"This is a huge and remarkable achievement," said Turek in a conference call with reporters.

A "flop" is an acronym meaning floating-point-operations per second. One petaflop is 1,000 trillion operations per second. Only
two years ago, there were no actual applications where a computer achieved 100 teraflops — a tenth of Roadrunner's speed —
said Turek, noting that the tenfold advancement came over a relatively short time.

The Roadrunner computer, now housed at the IBM research laboratory in Poughkeepsie, N.Y., will be moved next month to the
Los Alamos National Laboratory in New Mexico.

Along with other supercomputers, it will be key "to assure the safety and security of our (weapons) stockpile," said D'Agostino.
With its extraordinary speed it will be able to simulate the performances of a warhead and help weapons scientists track warhead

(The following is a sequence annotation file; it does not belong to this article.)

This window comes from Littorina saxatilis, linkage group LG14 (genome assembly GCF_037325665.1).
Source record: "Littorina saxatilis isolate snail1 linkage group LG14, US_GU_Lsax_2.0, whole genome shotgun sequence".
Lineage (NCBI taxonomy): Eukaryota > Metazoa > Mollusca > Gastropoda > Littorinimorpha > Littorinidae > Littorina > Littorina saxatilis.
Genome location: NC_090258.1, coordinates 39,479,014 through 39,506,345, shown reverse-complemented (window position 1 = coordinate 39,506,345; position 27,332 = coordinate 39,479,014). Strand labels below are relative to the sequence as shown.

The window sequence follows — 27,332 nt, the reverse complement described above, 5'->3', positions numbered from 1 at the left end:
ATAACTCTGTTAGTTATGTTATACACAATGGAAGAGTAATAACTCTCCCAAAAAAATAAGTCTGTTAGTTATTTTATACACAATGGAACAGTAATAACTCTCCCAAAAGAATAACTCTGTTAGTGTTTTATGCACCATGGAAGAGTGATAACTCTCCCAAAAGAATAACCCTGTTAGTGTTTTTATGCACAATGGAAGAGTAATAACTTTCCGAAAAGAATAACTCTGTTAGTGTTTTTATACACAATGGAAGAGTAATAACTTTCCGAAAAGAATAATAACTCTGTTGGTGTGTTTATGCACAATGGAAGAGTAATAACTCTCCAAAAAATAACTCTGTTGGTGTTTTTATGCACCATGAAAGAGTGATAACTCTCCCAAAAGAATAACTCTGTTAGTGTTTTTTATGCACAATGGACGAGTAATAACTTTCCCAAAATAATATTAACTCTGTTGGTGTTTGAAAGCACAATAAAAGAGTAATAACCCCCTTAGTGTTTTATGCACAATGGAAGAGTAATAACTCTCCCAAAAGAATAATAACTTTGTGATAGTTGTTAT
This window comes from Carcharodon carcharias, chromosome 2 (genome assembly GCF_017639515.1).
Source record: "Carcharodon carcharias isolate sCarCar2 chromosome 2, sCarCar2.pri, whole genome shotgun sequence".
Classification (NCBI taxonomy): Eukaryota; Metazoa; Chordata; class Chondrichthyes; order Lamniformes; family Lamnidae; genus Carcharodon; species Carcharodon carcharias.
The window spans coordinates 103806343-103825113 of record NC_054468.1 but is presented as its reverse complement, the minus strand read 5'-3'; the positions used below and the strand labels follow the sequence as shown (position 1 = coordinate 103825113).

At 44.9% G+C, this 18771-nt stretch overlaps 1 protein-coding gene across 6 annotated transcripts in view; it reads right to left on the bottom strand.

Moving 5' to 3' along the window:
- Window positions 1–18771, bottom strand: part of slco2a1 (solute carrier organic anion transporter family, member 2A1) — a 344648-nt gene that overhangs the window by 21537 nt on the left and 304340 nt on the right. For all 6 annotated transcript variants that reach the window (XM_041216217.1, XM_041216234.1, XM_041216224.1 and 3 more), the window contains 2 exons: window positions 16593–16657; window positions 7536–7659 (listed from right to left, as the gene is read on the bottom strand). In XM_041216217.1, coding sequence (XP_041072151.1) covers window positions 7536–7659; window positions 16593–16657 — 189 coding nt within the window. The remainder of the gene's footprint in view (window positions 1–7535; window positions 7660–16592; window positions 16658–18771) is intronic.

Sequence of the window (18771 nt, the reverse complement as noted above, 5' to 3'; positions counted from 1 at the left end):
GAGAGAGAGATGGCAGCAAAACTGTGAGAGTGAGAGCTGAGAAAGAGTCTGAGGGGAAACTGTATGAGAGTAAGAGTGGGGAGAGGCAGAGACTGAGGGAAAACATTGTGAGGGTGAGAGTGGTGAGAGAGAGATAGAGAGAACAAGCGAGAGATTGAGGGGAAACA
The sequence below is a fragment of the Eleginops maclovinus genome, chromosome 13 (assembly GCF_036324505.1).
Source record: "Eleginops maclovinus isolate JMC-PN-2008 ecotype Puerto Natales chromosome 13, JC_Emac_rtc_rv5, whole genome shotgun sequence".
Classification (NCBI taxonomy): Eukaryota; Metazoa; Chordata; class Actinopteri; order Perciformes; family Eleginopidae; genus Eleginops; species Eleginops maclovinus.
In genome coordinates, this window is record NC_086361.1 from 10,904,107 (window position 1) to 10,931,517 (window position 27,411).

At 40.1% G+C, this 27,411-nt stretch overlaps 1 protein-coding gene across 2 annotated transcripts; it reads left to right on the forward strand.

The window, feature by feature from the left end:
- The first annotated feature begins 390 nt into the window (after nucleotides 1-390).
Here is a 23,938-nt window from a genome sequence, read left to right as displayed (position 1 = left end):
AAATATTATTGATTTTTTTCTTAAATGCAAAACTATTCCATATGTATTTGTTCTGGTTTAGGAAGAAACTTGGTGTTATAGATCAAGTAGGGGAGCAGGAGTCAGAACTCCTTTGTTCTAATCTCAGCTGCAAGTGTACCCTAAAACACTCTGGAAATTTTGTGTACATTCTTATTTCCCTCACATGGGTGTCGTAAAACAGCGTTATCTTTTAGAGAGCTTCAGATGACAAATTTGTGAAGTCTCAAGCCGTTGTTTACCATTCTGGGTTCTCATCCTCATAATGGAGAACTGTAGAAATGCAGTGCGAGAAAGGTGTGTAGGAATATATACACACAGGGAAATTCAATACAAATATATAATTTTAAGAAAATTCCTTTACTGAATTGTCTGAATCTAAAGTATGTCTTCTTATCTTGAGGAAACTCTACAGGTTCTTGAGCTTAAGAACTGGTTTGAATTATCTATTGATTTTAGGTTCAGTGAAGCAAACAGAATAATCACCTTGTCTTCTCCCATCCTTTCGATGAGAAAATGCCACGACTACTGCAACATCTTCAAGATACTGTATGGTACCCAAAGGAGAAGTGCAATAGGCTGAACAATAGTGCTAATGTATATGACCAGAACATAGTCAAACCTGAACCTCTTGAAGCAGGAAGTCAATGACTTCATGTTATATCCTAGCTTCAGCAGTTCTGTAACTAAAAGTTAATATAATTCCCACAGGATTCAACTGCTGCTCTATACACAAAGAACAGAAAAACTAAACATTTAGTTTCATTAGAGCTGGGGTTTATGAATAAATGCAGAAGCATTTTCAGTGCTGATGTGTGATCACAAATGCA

aging, he said.

But the computer — and more so the technology that it represents — marks a future for a wide range of other research and
uses. "The technology will be pronounced in its employment across industry in the years to come," predicted Turek, the IBM
executive.

Michael Anastasio, director of the Los Alamos lab, said that for the first six months the computer will be used in unclassified work
including activities not related to the weapons program. After that, about three-fourths of the work will involve weapons and other
classified government activities.

Anastasio said the computer, in its unclassified applications, is expected to be used not only by Los Alamos scientists but others
as well. He said there can be broad applications such as helping to develop a vaccine for the HIV virus, examine the chemistry in
the production of cellulosic ethanol, or to understand the origins of the universe.

Turek said the computer represents still another breakthrough, particularly important in these days of expensive energy: It is an
energy miser compared with other supercomputers, performing 376 million calculations for every watt of electricity used.


IBM Corp.